Each trail has its own characteristics. Some sandy, lots of humps, it was slow going. Yes, the south side has more sand and mud than the north side. I had a great time riding them. its quite a work out :). Only real issue is trees down, and you are not supposed to go around them, can't cut them.
The Sam Houston Trails Coalition helps maintain the trails and has maps : http://samhoustontrails.org/wp-content/uploads/2016/01/map_west.pdf. They do lots of work, esp on the south side, and have work days if you want to help.
I have ridden on all the west side trails.
There are three trailheads, kelly's pond (south), 208 trailhead (middle), and northwest trailhead (north). Kelly's pond is the most busy, and has camping. Be careful during deer season. I like the northwest the most, but it was on my way home, and is the least used. I used to ride the trails till dark, then the service road back to my vehicle.
You need 2 passes, the state OHV (from TPWD?), and the national forest (yearly available from the ranger station, and from nearby dealers) or daily at the trailheads.
To ride on the service roads, you need no passes, but must have a licensed vehicle (they are roads).
I think I averaged about 7 miles per hour when riding on the trails. And I wrecked many times in the deep sand. But had so much fun.
I have since changed jobs, so not up in that area much, but live 45 minutes away, and might be interested in a meetup.
I will try to answer any more questions

David
 

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Discussion Starter #14
I would be up for a group ride . Just depends when . Hard to find time this time of year with holidays coming up.
 

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i rode them 2 years ago, weekly after work. In fact, I bought my tw, just to ride these trails. lots of fun, the west side trails were open (not the east side), from 1795 to kelly's pond and beyond.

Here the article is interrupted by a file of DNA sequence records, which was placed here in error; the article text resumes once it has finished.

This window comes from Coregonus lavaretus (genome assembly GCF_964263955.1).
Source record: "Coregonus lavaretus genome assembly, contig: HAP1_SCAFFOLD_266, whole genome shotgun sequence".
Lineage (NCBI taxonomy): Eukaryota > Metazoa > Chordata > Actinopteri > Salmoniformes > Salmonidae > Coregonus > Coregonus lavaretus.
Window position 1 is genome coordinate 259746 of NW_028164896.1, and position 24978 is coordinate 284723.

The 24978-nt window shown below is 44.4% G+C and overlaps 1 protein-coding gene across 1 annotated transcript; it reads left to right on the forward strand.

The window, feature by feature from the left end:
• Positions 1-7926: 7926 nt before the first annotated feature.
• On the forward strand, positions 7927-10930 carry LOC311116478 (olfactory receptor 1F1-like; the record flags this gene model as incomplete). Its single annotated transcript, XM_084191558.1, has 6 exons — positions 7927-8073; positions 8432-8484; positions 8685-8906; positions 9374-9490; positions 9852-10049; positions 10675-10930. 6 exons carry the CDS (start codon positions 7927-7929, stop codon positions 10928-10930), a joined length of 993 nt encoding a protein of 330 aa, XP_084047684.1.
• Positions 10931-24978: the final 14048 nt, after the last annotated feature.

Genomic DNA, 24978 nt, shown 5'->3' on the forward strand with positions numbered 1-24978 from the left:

there is a phone number you can call to see if the trails are open - 1 - 888 361-6908 or 936-344-6205 (this is the one I used). I just called, and all trails are open. Call before you go. the trails close for many reasons, esp after rain. Seems like I need to plan a trip to ride the East trails.
Each trail has its own characteristics. Some sandy, lots of humps, it was slow going. Yes, the south side has more sand and mud than the north side. I had a great time riding them. its quite a work out :). Only real issue is trees down, and you are not supposed to go around them, can't cut them.
The Sam Houston Trails Coalition helps maintain the trails and has maps : http://samhoustontrails.org/wp-content/uploads/2016/01/map_west.pdf. They do lots of work, esp on the south side, and have work days if you want to help.
I have ridden on all the west side trails.
There are three trailheads, kelly's pond (south), 208 trailhead (middle), and northwest trailhead (north). Kelly's pond is the most busy, and has camping. Be careful during deer season. I like the northwest the most, but it was on my way home, and is the least used. I used to ride the trails till dark, then the service road back to my vehicle.
You need 2 passes, the state OHV (from TPWD?), and the national forest (yearly available from the ranger station, and from nearby dealers) or daily at the trailheads.
To ride on the service roads, you need no passes, but must have a licensed vehicle (they are roads).
I think I averaged about 7 miles per hour when riding on the trails. And I wrecked many times in the deep sand. But had so much fun.
I have since changed jobs, so not up in that area much, but live 45 minutes away, and might be interested in a meetup.
I will try to answer any more question
David
I have a lot in Hidden Forest near the trails. You are really familiar with the area.